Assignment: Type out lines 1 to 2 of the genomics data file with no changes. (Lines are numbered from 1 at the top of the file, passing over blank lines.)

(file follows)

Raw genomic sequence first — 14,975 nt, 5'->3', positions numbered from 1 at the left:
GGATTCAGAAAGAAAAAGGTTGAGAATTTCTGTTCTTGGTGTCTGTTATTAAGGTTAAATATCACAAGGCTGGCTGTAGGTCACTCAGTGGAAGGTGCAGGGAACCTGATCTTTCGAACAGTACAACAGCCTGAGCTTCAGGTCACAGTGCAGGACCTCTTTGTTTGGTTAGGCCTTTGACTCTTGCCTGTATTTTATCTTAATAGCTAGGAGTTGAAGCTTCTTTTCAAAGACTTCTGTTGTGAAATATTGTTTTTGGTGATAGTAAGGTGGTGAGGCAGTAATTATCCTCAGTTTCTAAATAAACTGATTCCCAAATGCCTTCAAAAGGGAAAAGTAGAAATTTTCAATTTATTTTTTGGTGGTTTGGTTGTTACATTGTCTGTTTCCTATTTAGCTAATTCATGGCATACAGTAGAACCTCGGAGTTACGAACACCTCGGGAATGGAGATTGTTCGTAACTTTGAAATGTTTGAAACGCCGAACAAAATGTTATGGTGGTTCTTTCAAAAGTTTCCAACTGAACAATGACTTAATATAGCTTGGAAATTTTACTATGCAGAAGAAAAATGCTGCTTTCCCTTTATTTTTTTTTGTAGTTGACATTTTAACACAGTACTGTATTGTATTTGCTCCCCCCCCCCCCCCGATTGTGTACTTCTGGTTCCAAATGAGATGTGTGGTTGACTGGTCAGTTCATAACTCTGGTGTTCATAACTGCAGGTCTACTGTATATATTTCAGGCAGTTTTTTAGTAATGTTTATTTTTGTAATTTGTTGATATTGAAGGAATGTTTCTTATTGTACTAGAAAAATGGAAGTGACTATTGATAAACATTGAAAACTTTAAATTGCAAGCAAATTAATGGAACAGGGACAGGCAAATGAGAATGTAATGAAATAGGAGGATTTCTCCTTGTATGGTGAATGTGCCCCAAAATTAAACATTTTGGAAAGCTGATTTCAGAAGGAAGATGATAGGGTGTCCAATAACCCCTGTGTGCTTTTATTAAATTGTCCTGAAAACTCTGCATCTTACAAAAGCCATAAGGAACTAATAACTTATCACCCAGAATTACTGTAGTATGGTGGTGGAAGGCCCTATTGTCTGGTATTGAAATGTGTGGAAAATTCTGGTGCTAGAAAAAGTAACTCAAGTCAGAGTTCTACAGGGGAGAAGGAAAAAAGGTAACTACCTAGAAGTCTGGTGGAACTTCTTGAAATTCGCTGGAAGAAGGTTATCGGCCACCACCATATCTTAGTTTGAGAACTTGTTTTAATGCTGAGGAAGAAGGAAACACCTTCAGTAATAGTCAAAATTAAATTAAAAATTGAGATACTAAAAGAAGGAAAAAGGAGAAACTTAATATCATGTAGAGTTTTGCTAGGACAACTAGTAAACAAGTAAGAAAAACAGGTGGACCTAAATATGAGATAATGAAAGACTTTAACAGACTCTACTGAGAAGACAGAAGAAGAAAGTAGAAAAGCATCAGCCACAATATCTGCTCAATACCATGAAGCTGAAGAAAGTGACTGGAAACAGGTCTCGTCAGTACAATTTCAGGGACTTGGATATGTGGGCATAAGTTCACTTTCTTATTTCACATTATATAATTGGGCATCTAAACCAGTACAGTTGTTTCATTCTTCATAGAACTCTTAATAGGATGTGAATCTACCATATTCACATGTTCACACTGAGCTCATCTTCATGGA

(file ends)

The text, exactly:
Raw genomic sequence first — 14,975 nt, 5'->3', positions numbered from 1 at the left:
GGATTCAGAAAGAAAAAGGTTGAGAATTTCTGTTCTTGGTGTCTGTTATTAAGGTTAAATATCACAAGGCTGGCTGTAGGTCACTCAGTGGAAGGTGCAGGGAACCTGATCTTTCGAACAGTACAACAGCCTGAGCTTCAGGTCACAGTGCAGGACCTCTTTGTTTGGTTAGGCCTTTGACTCTTGCCTGTATTTTATCTTAATAGCTAGGAGTTGAAGCTTCTTTTCAAAGACTTCTGTTGTGAAATATTGTTTTTGGTGATAGTAAGGTGGTGAGGCAGTAATTATCCTCAGTTTCTAAATAAACTGATTCCCAAATGCCTTCAAAAGGGAAAAGTAGAAATTTTCAATTTATTTTTTGGTGGTTTGGTTGTTACATTGTCTGTTTCCTATTTAGCTAATTCATGGCATACAGTAGAACCTCGGAGTTACGAACACCTCGGGAATGGAGATTGTTCGTAACTTTGAAATGTTTGAAACGCCGAACAAAATGTTATGGTGGTTCTTTCAAAAGTTTCCAACTGAACAATGACTTAATATAGCTTGGAAATTTTACTATGCAGAAGAAAAATGCTGCTTTCCCTTTATTTTTTTTTGTAGTTGACATTTTAACACAGTACTGTATTGTATTTGCTCCCCCCCCCCCCCCGATTGTGTACTTCTGGTTCCAAATGAGATGTGTGGTTGACTGGTCAGTTCATAACTCTGGTGTTCATAACTGCAGGTCTACTGTATATATTTCAGGCAGTTTTTTAGTAATGTTTATTTTTGTAATTTGTTGATATTGAAGGAATGTTTCTTATTGTACTAGAAAAATGGAAGTGACTATTGATAAACATTGAAAACTTTAAATTGCAAGCAAATTAATGGAACAGGGACAGGCAAATGAGAATGTAATGAAATAGGAGGATTTCTCCTTGTATGGTGAATGTGCCCCAAAATTAAACATTTTGGAAAGCTGATTTCAGAAGGAAGATGATAGGGTGTCCAATAACCCCTGTGTGCTTTTATTAAATTGTCCTGAAAACTCTGCATCTTACAAAAGCCATAAGGAACTAATAACTTATCACCCAGAATTACTGTAGTATGGTGGTGGAAGGCCCTATTGTCTGGTATTGAAATGTGTGGAAAATTCTGGTGCTAGAAAAAGTAACTCAAGTCAGAGTTCTACAGGGGAGAAGGAAAAAAGGTAACTACCTAGAAGTCTGGTGGAACTTCTTGAAATTCGCTGGAAGAAGGTTATCGGCCACCACCATATCTTAGTTTGAGAACTTGTTTTAATGCTGAGGAAGAAGGAAACACCTTCAGTAATAGTCAAAATTAAATTAAAAATTGAGATACTAAAAGAAGGAAAAAGGAGAAACTTAATATCATGTAGAGTTTTGCTAGGACAACTAGTAAACAAGTAAGAAAAACAGGTGGACCTAAATATGAGATAATGAAAGACTTTAACAGACTCTACTGAGAAGACAGAAGAAGAAAGTAGAAAAGCATCAGCCACAATATCTGCTCAATACCATGAAGCTGAAGAAAGTGACTGGAAACAGGTCTCGTCAGTACAATTTCAGGGACTTGGATATGTGGGCATAAGTTCACTTTCTTATTTCACATTATATAATTGGGCATCTAAACCAGTACAGTTGTTTCATTCTTCATAGAACTCTTAATAGGATGTGAATCTACCATATTCACATGTTCACACTGAGCTCATCTTCATGGA